The Company disaggregates revenue into the Sharing and Product Sales categories disclosed on the consolidated statement of operations. Disaggregating revenue into these categories achieves the disclosure objectives to depict how the nature, amount, timing and uncertainty of revenue and cash flows are affected by economic factors. Further disaggregation is presented in the segment footnote for revenues generated from North America, Europe, Middle East, and Africa (“EMEA”), and Other.
Deferred revenue primarily consists of wallet payments made by customers. In connection with its Sharing business, Bird requires a wallet balance to be maintained in most countries to ensure cash collection for rides. An immaterial portion of deferred revenue also consists of deposits made by Product Sales customers for the purchase of vehicles and parts that have not yet been delivered.
Practical Expedients and Exemptions
The Company elected to use the practical expedient that allows it to expense the costs incurred to obtain a contract when the amortization period is one year or less.
|Tariff ReimbursementThe U.S. government imposed Section 301 tariffs (the “Tariffs”) on certain goods imported from China into the United States, including Bird vehicles. Accordingly, the Company paid the required 25% Tariffs for the import of vehicles into the United States. The costs associated with the Tariffs were capitalized as part of the associated costs of the vehicles when the vehicles were purchased during fiscal years 2018 and 2019. The costs were then depreciated and included in the consolidated statement of operations consistent with our vehicle depreciation policy, with most of the expense being recognized in fiscal years 2018 and 2019. In the first quarter of 2020, after filing protests and posting summary corrections, a ruling from the U.S. Custom and Border Protection Agency determined our vehicles were exempted from the Tariffs both retroactively and into the future and we therefore recognized a $25.0 million benefit to the consolidated statements of operations in the first quarter of 2020. The Tariffs resumed effective January 1, 2021 and continue to remain in effect. On November 30, 2021 the Company filed an application for exemption from the Tariffs that, if approved, may be retroactively applied to 2021. The Company has not received a decision on the application, and therefore, has continued to pay for the Tariffs and capitalize the cost.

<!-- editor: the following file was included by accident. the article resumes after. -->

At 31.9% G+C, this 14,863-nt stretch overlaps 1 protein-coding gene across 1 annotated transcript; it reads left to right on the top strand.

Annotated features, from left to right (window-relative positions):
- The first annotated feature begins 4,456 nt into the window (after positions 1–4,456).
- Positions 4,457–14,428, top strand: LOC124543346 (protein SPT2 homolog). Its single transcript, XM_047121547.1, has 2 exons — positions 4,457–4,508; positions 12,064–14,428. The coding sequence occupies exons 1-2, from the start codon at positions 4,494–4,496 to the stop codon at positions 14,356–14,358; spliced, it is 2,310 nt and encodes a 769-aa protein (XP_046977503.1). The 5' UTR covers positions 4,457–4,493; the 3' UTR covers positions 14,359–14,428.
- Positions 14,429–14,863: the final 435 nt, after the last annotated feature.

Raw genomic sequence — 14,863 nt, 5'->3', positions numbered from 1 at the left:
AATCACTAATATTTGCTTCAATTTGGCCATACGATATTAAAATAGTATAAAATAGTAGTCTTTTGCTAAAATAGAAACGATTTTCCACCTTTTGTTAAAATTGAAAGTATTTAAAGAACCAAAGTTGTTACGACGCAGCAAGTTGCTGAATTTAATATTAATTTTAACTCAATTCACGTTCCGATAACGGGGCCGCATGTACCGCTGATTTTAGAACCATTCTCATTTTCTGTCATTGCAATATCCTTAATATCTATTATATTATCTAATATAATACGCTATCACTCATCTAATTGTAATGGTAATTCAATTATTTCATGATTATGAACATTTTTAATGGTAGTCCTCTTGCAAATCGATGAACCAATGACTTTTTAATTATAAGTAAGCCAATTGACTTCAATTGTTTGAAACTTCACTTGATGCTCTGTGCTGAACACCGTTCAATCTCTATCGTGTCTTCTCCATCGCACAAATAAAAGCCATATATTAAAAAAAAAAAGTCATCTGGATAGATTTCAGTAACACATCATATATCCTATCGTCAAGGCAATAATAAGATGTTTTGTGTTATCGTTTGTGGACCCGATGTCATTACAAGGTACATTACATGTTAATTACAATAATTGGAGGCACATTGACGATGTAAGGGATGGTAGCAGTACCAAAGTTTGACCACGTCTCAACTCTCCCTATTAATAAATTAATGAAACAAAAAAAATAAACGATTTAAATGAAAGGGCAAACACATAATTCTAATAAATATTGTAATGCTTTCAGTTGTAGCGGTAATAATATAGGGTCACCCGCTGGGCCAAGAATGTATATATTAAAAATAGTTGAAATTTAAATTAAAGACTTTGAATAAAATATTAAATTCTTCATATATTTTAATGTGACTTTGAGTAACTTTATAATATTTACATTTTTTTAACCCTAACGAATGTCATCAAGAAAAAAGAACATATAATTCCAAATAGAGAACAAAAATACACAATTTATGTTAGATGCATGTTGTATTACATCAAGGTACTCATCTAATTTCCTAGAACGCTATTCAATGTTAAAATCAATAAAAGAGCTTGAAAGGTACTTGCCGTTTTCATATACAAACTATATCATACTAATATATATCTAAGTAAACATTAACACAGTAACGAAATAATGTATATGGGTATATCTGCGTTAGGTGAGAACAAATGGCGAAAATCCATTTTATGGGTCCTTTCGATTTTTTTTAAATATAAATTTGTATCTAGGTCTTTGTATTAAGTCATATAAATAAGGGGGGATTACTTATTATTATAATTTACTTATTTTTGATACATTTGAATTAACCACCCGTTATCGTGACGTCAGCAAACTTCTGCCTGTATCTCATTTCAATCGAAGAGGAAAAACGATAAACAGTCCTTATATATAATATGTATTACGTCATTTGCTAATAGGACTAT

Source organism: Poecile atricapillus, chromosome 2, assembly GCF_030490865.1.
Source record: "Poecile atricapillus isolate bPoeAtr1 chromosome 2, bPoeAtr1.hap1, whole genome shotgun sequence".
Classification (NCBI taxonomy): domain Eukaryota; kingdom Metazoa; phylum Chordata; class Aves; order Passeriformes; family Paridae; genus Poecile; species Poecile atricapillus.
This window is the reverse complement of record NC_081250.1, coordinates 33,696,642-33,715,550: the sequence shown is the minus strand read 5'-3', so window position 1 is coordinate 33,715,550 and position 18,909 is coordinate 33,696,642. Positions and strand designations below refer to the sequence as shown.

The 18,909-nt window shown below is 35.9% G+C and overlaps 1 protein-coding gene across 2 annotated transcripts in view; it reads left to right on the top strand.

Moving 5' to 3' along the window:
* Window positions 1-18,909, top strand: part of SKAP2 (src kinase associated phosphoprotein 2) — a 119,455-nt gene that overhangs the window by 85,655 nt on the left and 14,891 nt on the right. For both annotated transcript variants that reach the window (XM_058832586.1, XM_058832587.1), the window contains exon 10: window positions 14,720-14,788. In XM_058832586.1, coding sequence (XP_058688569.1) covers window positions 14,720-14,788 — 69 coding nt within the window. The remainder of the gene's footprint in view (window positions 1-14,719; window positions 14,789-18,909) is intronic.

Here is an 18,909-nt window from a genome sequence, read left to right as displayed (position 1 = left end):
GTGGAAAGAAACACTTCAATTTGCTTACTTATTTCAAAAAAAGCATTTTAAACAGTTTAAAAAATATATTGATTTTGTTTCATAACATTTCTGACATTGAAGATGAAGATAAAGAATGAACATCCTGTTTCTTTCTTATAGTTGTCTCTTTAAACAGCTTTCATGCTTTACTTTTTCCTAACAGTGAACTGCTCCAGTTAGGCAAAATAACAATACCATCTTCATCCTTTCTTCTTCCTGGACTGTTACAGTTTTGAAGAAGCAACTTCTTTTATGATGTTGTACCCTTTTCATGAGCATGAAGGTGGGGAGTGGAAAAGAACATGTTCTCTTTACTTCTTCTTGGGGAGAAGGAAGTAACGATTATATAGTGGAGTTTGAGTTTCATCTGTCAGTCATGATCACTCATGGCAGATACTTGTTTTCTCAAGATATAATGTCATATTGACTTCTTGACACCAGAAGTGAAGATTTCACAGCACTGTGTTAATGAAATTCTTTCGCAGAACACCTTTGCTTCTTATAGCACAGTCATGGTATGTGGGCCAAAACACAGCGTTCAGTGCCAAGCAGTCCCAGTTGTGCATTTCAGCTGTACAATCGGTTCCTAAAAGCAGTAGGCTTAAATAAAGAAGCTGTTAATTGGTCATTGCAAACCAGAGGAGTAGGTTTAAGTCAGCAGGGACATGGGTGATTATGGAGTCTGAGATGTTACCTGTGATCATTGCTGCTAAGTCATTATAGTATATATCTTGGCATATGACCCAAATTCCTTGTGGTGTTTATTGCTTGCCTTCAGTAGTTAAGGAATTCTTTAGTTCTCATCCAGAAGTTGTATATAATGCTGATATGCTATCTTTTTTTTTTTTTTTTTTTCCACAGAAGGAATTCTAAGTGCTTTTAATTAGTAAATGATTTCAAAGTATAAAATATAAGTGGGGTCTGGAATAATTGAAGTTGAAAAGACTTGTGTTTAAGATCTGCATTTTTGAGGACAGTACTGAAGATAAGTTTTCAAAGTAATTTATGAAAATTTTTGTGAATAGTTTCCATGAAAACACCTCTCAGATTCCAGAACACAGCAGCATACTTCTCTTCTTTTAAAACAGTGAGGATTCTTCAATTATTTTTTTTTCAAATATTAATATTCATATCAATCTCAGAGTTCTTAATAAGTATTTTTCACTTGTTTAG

|Stock-Based Compensation Expense
Stock-Based Compensation Expense
The Company measures and recognizes compensation expense for all stock-based awards granted to employees and non-employees, including stock options and RSUs, based on the grant-date fair value of the award.
Stock options granted to employees contained only service-based vesting conditions, and generally vest over a total of four years pursuant to two different vesting schedules. Under one vesting schedule, one-fourth of the total award vests on the one-year anniversary of the vesting commencement date, followed by monthly vesting for the final three years. Under the second vesting schedule, the award vests on a monthly basis over the -year term.